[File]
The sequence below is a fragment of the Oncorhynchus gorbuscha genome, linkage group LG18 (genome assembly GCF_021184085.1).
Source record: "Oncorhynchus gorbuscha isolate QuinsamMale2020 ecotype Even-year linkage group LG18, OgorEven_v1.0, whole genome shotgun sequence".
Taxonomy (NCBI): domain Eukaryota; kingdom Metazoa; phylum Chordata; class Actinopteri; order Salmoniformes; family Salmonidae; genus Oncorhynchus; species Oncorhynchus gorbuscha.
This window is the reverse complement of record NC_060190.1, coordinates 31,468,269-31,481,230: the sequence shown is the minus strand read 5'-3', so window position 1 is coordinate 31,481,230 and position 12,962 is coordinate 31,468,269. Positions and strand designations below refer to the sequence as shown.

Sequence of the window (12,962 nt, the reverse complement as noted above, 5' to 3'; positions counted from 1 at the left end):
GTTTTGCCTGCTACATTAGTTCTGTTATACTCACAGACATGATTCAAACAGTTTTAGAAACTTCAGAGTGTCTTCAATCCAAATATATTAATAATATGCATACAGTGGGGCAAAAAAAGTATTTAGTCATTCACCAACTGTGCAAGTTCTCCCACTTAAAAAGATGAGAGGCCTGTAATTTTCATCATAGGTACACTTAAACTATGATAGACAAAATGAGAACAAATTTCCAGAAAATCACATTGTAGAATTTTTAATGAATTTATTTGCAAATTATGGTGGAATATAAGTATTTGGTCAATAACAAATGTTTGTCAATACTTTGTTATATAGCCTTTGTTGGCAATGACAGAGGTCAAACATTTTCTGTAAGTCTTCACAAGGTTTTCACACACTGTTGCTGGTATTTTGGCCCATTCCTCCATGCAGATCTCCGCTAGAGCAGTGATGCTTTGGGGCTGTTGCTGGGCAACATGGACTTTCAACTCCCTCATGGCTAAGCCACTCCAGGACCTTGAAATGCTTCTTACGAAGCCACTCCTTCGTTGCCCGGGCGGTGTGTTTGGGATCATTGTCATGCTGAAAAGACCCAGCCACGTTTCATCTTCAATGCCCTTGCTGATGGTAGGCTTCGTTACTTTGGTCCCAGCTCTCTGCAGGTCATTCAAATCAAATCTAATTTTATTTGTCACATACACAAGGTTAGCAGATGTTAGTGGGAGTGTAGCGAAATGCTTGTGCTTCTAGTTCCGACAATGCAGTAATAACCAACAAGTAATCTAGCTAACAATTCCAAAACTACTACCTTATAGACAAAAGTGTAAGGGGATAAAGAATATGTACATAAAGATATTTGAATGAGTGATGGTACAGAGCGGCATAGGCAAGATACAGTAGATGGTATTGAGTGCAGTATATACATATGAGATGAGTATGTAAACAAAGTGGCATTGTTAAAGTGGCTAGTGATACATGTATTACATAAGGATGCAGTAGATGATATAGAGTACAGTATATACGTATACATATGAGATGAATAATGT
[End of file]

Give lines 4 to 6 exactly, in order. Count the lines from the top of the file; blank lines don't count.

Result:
This window is the reverse complement of record NC_060190.1, coordinates 31,468,269-31,481,230: the sequence shown is the minus strand read 5'-3', so window position 1 is coordinate 31,481,230 and position 12,962 is coordinate 31,468,269. Positions and strand designations below refer to the sequence as shown.

Sequence of the window (12,962 nt, the reverse complement as noted above, 5' to 3'; positions counted from 1 at the left end):
GTTTTGCCTGCTACATTAGTTCTGTTATACTCACAGACATGATTCAAACAGTTTTAGAAACTTCAGAGTGTCTTCAATCCAAATATATTAATAATATGCATACAGTGGGGCAAAAAAAGTATTTAGTCATTCACCAACTGTGCAAGTTCTCCCACTTAAAAAGATGAGAGGCCTGTAATTTTCATCATAGGTACACTTAAACTATGATAGACAAAATGAGAACAAATTTCCAGAAAATCACATTGTAGAATTTTTAATGAATTTATTTGCAAATTATGGTGGAATATAAGTATTTGGTCAATAACAAATGTTTGTCAATACTTTGTTATATAGCCTTTGTTGGCAATGACAGAGGTCAAACATTTTCTGTAAGTCTTCACAAGGTTTTCACACACTGTTGCTGGTATTTTGGCCCATTCCTCCATGCAGATCTCCGCTAGAGCAGTGATGCTTTGGGGCTGTTGCTGGGCAACATGGACTTTCAACTCCCTCATGGCTAAGCCACTCCAGGACCTTGAAATGCTTCTTACGAAGCCACTCCTTCGTTGCCCGGGCGGTGTGTTTGGGATCATTGTCATGCTGAAAAGACCCAGCCACGTTTCATCTTCAATGCCCTTGCTGATGGTAGGCTTCGTTACTTTGGTCCCAGCTCTCTGCAGGTCATTCAAATCAAATCTAATTTTATTTGTCACATACACAAGGTTAGCAGATGTTAGTGGGAGTGTAGCGAAATGCTTGTGCTTCTAGTTCCGACAATGCAGTAATAACCAACAAGTAATCTAGCTAACAATTCCAAAACTACTACCTTATAGACAAAAGTGTAAGGGGATAAAGAATATGTACATAAAGATATTTGAATGAGTGATGGTACAGAGCGGCATAGGCAAGATACAGTAGATGGTATTGAGTGCAGTATATACATATGAGATGAGTATGTAAACAAAGTGGCATTGTTAAAGTGGCTAGTGATACATGTATTACATAAGGATGCAGTAGATGATATAGAGTACAGTATATACGTATACATATGAGATGAATAATGT